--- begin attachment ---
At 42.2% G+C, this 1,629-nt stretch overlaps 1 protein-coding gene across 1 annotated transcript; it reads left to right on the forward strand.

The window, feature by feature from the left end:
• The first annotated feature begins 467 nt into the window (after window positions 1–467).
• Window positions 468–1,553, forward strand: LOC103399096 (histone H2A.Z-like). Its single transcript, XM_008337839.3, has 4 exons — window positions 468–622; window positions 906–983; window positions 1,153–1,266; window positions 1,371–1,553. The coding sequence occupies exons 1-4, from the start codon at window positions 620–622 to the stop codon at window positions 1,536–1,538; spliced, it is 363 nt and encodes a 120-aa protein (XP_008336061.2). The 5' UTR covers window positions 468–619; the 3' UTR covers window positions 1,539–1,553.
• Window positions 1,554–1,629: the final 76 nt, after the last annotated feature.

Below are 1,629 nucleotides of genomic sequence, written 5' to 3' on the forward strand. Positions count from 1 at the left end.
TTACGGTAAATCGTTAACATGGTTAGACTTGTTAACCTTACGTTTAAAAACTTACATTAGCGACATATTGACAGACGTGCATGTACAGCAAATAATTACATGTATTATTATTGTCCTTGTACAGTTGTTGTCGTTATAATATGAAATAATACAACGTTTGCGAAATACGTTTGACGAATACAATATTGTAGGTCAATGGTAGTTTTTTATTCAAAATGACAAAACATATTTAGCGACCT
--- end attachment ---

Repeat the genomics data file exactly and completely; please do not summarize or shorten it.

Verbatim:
At 42.2% G+C, this 1,629-nt stretch overlaps 1 protein-coding gene across 1 annotated transcript; it reads left to right on the forward strand.

The window, feature by feature from the left end:
• The first annotated feature begins 467 nt into the window (after window positions 1–467).
• Window positions 468–1,553, forward strand: LOC103399096 (histone H2A.Z-like). Its single transcript, XM_008337839.3, has 4 exons — window positions 468–622; window positions 906–983; window positions 1,153–1,266; window positions 1,371–1,553. The coding sequence occupies exons 1-4, from the start codon at window positions 620–622 to the stop codon at window positions 1,536–1,538; spliced, it is 363 nt and encodes a 120-aa protein (XP_008336061.2). The 5' UTR covers window positions 468–619; the 3' UTR covers window positions 1,539–1,553.
• Window positions 1,554–1,629: the final 76 nt, after the last annotated feature.

Below are 1,629 nucleotides of genomic sequence, written 5' to 3' on the forward strand. Positions count from 1 at the left end.
TTACGGTAAATCGTTAACATGGTTAGACTTGTTAACCTTACGTTTAAAAACTTACATTAGCGACATATTGACAGACGTGCATGTACAGCAAATAATTACATGTATTATTATTGTCCTTGTACAGTTGTTGTCGTTATAATATGAAATAATACAACGTTTGCGAAATACGTTTGACGAATACAATATTGTAGGTCAATGGTAGTTTTTTATTCAAAATGACAAAACATATTTAGCGACCT